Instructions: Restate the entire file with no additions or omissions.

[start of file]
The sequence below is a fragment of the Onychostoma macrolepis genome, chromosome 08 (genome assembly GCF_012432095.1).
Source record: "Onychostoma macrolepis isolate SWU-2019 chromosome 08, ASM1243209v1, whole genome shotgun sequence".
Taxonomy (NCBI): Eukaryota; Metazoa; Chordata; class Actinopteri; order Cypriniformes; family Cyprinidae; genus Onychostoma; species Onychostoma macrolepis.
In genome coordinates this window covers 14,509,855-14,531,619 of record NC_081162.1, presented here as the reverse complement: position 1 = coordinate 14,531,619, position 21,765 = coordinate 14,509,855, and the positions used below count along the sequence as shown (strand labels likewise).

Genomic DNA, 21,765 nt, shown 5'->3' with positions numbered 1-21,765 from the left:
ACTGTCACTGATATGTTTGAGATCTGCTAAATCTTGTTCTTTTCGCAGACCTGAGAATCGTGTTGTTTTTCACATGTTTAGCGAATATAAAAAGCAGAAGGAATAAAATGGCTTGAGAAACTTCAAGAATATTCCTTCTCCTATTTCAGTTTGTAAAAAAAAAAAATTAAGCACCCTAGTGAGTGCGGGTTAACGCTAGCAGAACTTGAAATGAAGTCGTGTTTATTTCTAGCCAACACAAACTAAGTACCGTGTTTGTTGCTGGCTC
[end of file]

The sequence below is a fragment of the Onychostoma macrolepis genome, chromosome 08 (genome assembly GCF_012432095.1).
Source record: "Onychostoma macrolepis isolate SWU-2019 chromosome 08, ASM1243209v1, whole genome shotgun sequence".
Taxonomy (NCBI): Eukaryota; Metazoa; Chordata; class Actinopteri; order Cypriniformes; family Cyprinidae; genus Onychostoma; species Onychostoma macrolepis.
In genome coordinates this window covers 14,509,855-14,531,619 of record NC_081162.1, presented here as the reverse complement: position 1 = coordinate 14,531,619, position 21,765 = coordinate 14,509,855, and the positions used below count along the sequence as shown (strand labels likewise).

Genomic DNA, 21,765 nt, shown 5'->3' with positions numbered 1-21,765 from the left:
ACTGTCACTGATATGTTTGAGATCTGCTAAATCTTGTTCTTTTCGCAGACCTGAGAATCGTGTTGTTTTTCACATGTTTAGCGAATATAAAAAGCAGAAGGAATAAAATGGCTTGAGAAACTTCAAGAATATTCCTTCTCCTATTTCAGTTTGTAAAAAAAAAAAATTAAGCACCCTAGTGAGTGCGGGTTAACGCTAGCAGAACTTGAAATGAAGTCGTGTTTATTTCTAGCCAACACAAACTAAGTACCGTGTTTGTTGCTGGCTC